This is Turkey

Yes, I’ve been busy. Getting back to business in another foreign country.

Disembarking in Istanbul, the only thing resembling a Turkey was the fat, bearded policeman who took my passport. The one who escorted me to a little room where he put on a pair of rubber gloves and made me very nervous. My heart raced. And not in a good way. I haven’t gone for a prostate exam so I wasn’t comfortable with  a full body search. He also asked me if I was carrying dollars, which seems to be the universal currency for a bribe. Unfortunately I didn’t have any on me. I was finally let go, after he fumbled my neatly folded clothes into one big mess. I didn’t complain. Turns out I was the random spot check of the day. He wasn’t corrupt after all…

It’s obvious that I have the face of an international fugitive or a drug lord. Or both. Maybe I should get rid of my goatee.

I was extremely tired after travelling via Dubai, a journey that took me almost 24 hours as a result of a six hour lay-over in the city of fantastic plastic. I couldn’t sleep, as the adrenaline was still surging through my body after my close encounter with a fat finger up my ass. Everyone said Istanbul is an amazing city so I opted to go see if they were lying.

I arrived at Istiklal street in Taksim where everyone seems to go to. There were lots and lots of people walking aimlessly up and down the brightly lit street. A Disney version of a Zombie apocalypse. It was like black Friday times two million. Without the special offers. Or the queues. Or the fights as people scramble for shit they don’t need. It might be great spot if you’re a girl but I didn’t see the point of all the excitement. It’s just a frigging open air mall. So I grabbed a beer and went to bed. Not tasting the local beer is sacrilegious.

I find all sunrises spectacular but when that big orange ball peeks over a body of water it ups the magnificent factor tenfold. Case in point.
image

Traffic in Istanbul is a slight issue. Traffic is technically the wrong term to use as that would imply moving vehicles.  Istanbul must have the longest carparks in the world. It’s probably to be expected as there are only 17 million people living in a city that is 150 km wide. So just like in Istiklal street,  Turks are just going nowhere slowly.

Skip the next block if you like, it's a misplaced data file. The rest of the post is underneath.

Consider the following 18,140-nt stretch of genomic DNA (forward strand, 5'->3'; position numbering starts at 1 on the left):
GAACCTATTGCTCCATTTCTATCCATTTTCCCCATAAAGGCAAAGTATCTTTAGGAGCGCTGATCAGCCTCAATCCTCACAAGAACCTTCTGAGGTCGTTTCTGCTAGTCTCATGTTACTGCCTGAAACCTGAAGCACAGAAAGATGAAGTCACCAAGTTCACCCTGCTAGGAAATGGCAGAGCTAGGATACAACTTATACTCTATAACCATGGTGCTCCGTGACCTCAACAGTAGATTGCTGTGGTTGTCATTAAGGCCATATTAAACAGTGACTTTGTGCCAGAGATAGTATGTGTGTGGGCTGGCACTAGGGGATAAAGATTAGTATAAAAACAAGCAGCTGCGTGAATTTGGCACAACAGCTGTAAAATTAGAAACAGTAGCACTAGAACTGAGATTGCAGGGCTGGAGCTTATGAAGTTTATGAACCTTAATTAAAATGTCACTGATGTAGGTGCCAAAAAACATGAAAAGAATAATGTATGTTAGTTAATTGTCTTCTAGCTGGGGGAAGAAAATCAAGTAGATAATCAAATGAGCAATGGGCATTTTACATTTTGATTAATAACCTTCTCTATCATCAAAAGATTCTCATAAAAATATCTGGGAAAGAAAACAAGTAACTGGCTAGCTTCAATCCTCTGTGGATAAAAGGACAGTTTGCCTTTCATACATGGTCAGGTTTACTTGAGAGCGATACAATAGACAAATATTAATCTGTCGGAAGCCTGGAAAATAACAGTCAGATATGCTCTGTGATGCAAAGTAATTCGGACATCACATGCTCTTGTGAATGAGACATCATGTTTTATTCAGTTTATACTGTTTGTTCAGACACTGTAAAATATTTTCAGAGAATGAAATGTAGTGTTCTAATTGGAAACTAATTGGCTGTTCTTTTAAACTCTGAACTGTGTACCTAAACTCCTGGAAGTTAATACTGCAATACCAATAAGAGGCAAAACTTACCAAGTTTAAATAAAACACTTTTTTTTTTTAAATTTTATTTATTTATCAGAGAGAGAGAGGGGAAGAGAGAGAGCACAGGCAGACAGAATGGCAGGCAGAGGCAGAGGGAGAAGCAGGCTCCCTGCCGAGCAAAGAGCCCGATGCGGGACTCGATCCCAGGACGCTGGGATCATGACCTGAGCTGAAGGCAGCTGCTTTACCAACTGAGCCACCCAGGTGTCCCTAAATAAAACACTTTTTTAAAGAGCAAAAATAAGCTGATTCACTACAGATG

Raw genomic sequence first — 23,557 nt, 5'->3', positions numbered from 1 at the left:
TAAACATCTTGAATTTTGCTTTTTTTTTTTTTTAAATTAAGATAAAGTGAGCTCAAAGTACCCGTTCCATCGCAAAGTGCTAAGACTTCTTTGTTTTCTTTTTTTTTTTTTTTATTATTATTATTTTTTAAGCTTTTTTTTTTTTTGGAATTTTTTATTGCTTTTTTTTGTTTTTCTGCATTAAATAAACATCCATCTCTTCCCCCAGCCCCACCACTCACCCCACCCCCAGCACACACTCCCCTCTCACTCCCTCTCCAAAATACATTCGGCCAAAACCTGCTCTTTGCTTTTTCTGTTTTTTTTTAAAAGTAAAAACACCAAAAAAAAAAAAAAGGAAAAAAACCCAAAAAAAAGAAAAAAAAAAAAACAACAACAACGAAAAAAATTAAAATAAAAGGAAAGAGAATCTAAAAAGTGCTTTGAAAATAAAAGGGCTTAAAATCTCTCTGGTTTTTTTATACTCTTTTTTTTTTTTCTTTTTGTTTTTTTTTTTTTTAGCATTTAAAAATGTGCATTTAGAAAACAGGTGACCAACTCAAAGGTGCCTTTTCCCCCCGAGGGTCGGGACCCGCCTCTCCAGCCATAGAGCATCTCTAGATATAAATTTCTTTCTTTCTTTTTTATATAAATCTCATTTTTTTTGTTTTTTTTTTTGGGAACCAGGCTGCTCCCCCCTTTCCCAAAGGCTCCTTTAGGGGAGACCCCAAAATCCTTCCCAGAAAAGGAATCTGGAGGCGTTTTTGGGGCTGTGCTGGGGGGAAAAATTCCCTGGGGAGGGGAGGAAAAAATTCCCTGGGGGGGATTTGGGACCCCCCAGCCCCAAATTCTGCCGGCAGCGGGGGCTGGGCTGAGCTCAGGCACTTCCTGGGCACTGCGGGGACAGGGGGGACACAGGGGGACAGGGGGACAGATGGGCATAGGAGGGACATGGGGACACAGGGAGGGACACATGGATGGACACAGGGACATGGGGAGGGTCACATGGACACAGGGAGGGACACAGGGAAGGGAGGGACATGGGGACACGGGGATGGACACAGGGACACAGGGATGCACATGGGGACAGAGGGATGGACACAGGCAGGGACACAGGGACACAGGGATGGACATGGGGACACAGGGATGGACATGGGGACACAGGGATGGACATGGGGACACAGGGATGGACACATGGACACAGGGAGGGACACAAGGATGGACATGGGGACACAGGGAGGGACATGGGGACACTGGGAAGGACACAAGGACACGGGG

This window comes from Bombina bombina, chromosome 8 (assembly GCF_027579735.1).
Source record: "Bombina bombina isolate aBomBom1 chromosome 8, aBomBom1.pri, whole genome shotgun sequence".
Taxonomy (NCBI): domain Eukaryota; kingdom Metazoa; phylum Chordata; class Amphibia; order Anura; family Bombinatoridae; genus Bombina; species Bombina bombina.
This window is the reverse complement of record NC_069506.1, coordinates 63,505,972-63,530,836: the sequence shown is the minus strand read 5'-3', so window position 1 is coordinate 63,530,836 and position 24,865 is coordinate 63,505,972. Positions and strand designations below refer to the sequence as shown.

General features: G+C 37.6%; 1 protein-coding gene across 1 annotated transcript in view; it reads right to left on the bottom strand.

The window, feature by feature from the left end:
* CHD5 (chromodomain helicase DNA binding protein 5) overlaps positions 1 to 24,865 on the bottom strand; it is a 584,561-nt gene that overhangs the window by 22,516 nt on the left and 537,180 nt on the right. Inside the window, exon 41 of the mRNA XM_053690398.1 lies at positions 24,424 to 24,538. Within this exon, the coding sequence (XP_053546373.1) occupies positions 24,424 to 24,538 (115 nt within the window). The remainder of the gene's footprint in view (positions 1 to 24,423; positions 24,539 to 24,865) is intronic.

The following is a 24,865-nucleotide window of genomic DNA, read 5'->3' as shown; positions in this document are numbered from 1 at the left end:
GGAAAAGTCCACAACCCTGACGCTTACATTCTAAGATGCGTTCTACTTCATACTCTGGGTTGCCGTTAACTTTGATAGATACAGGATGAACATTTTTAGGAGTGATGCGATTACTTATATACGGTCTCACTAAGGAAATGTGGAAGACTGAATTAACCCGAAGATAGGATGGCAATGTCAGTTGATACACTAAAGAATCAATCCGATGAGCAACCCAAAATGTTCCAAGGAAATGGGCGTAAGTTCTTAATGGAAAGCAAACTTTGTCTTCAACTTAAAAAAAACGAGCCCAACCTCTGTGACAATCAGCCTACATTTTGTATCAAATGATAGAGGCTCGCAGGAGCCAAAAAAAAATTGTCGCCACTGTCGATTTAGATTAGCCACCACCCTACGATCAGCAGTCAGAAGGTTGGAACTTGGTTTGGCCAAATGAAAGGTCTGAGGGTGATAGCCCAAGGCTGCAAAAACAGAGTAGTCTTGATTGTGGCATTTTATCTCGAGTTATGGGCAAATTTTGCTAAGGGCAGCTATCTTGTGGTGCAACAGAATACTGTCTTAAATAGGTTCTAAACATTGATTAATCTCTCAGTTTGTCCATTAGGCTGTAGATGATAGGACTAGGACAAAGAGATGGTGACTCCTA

They are also very proud of their cuisine and will use every opportunity to show you why there are not many thin people in the country. Kebabs, Raki and other unpronounceable dishes were thrown in front of me during lunch and dinner. I gained 4 kg just looking at the food in front of me.  Forget still having to consume it. My belt is no longer required and there goes any hope of me having a six-pack by Friday.

(Raki is not something you eat, it’s a liquorice based liquor that will put hair on your chest.  Even if you’re a woman.)

After a long day turned into a late night, I finally got to bed but couldn’t sleep. I was looking at the ceiling counting kebabs. Go figure. A combination of red meat and raki will do that to you.

Rising early enough to miss the sunrise completely, I flew to Adana. Is it a great city? Are their nice places to visit? How’s the local food? I am unfortunately not in a position to answer any of these questions but I can tell you that the airport is really small and the customer’s plant is surprisingly clean.

I watch the Turkish sun go for a nightcap from the airplane window on route to Antalya.

Here it was a lot more of the same. More business. More kebab. More goat cheese. And more Raki. At least they also had mountains.

And then I finally started flying home…and it took three different planes to get me there.

PS – I heard there was another bombing in the capital whilst I was in the country.  Fortunately neither the Wife nor I knew about it at the time…I was too busy working…

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